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Native San Franciscans are Like Unicorns. This is What it’s Like.

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image of native San Franciscans by Mia Nolting for The Bold Italic

Guest post by Kelly Navarro

Transplants, this piece is not for you. We’re not saying we hate you. We like you, we really do. But this one, this is dedicated to the homies, the real OGs. Who are we? Some call us Unicorns because of how rare we are, we’ve almost become a myth. We grew up here in The City and Bay Area and even if we leave for a short time, we always gravitate back.

I am a 5th generation San Franciscan. Yes, you read that correctly, five generations. I was born October 31st, 1986 at Saint Luke’s in the Mission. And when I start popping them out, no matter where I am living in the world, I will come back to this city to give birth to a 6th generation. My parents live in the east bay now where I also grew up. We visited my grandparents every weekend and in high school and thereafter I was always in the city I love. I still go to the same bars I went to when I was in my late teens (when carding was more lenient.) I didn’t go to high school here, so I feel like I dont have as many bragging rights as some of my friends, but I still consider myself part of the Unicorns.

My love and history for this city is rich and deep. I remember getting onto the muni with my grandfather as we went on adventures. I still have writings from elementary school describing zoo trips and getting ice cream after seeing the seals at Pier 39. Early in his life he worked at a restaurant in North Beach. My favorite photo of him behind the bar hangs on the wall at my parent’s house. He once told us a story, later confirmed to be true, that he was engaged to Joe Dimaggio’s sister but broke up with her because “her nose was too pointy.” My mom once lied to my grandmother and told her she was going to Teen Group at the local community center. She was really at a Janis Joplin concert at the Fillmore. I inherited my rock n’ roll wild-child spirit from my parents. My mom remembers meeting my dad near Guerneville at a cabin on the river. She thought he was weird because he wasn’t being very social. He was ironing his pants the entire time. Now that I’m older, I realize he was likely very high. They later worked in the same office and ended up together. My dad, an immigrant from the Philippines remembers getting excited about seeing “two Golden Gate Bridges” as his ship came into the bay to dock. He went to Mission High with both Carlos and Jorge Santana. He still loves to drive me home and tell me about all the places we pass and how he remembers them from his childhood.  I am the youngest of four, and each of my siblings have their own tales to tell. All these stories only begin to scratch the surface.

image of classic SF icons from The Bold Italic 

Being a Unicorn is a strange anomaly as well as a hard image to maintain. You love your teams no matter how awful they are doing, even if you’re not that big of a sports fan. You know it’s your duty to go as dumb as you can and sing along to every word of the Thizzle Dance if it comes on when you’re out for the night. People ask you for restaurant recommendations because obviously you must know. You can’t really help them since you’ve been going to the same places (if they are still open) for decades.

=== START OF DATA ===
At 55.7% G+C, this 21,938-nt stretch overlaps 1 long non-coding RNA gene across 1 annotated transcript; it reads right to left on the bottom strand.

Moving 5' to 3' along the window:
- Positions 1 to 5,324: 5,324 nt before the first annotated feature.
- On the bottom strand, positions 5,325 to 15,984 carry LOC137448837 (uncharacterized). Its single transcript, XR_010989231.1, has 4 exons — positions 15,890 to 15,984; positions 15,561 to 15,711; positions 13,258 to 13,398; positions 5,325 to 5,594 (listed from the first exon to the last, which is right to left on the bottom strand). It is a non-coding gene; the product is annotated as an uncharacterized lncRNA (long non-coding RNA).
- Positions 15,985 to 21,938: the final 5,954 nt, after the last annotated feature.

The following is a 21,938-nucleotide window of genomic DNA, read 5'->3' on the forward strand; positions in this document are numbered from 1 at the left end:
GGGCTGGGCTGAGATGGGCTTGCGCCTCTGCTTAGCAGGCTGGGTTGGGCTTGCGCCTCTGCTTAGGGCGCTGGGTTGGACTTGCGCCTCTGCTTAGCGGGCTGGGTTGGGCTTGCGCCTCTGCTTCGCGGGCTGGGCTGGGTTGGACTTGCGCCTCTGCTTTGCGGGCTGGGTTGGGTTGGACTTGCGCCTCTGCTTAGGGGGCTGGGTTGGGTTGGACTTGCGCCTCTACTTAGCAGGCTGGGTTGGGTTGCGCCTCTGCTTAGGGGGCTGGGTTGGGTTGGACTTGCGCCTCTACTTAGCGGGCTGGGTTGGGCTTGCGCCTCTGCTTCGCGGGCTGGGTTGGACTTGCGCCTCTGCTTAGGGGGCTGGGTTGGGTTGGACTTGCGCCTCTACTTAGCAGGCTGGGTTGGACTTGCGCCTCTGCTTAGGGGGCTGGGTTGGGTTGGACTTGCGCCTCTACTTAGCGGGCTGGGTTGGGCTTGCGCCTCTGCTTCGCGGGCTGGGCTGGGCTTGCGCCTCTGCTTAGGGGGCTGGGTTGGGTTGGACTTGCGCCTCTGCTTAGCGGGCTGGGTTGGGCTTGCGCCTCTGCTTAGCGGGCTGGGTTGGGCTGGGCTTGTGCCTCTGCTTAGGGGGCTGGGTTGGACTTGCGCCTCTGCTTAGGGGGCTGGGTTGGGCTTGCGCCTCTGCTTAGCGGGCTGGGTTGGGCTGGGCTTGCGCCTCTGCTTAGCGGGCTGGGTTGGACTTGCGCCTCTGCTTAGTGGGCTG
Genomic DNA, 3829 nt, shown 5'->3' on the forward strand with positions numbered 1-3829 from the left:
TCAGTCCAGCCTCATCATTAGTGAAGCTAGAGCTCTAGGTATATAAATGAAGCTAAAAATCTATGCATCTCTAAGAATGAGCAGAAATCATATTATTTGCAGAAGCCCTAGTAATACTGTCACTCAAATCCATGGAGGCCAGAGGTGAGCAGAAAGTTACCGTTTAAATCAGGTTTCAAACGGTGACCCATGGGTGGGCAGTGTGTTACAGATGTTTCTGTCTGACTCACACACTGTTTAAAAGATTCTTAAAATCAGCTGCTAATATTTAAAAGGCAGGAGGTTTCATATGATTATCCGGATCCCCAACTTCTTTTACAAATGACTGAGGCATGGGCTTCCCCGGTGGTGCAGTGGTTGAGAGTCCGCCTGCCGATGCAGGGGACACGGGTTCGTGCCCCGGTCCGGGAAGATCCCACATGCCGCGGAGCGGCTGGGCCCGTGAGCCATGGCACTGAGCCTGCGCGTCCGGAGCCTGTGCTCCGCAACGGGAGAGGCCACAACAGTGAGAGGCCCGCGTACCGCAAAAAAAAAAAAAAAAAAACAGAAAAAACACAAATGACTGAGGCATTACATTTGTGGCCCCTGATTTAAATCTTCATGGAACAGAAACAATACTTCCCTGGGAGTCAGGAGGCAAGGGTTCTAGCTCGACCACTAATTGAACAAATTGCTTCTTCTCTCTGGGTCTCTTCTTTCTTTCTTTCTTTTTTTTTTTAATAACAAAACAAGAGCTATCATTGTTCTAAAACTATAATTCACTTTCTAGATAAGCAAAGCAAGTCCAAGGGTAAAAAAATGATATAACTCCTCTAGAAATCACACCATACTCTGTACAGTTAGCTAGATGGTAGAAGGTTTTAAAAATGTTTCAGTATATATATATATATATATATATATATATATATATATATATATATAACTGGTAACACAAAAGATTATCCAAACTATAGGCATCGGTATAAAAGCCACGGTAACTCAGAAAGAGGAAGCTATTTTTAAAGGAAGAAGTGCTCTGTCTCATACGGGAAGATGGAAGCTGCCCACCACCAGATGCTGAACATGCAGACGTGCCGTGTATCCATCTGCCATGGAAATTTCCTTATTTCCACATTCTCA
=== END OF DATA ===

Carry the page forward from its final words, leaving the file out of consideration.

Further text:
You remember when gangs, drugs, and violence ran rampant in Dolores Park. Part of you wishes it was still that way, but you’re also okay with how it is now. Dolores is now home to events like “Caturday,” and you’re cat loves it. You hate gentrification and long for the days of old but secretly embrace the change because there are some really awesome places have popped up within the past few years that you enjoy. It’s also heartbreaking to see so many people displaced and some ending up on the street because of an ever changing city that caters to the rich. You do what you can to help, though it’s not much because you too are living that struggle. Because you live for the struggle, it drives you. Sure there are other cool cities that are much, much cheaper, but they’re not for you. You provide any kind of color that you can in a vanilla culture of basics. But when you walk the same familiar streets since childhood, Hieroglyphics in your headphones, that chill crisp air hits your soul and you know there’s no place like home.

Many things have been written about this city, love affairs, hate affairs, everything in between. Herb Caen made a career of it. Counter cultures were born here. The greatest music not only came from here but continues to come out of here. It’s rare to find your friendship family. Mine include both Unicorns and transplants alike. It’s harder to find real art but so worth it when you do. We live in the underground that everyone thought had died.  We’re doing a great job holding down the fort. It’s no wonder people long so badly to come here. Because it is really cool here. We made it cool here. It was Kerouac who wrote “It was okay with me once again I wanted to get to San Francisco, everybody wants to get to San Francisco and what for? In God’s name and under the stars what for? For joy, for kicks, for something burning in the night.” Each member of my family, so many of my friends, they all have their own love story with their hometown.  To even write all of mine down would be an epic series filling several books.

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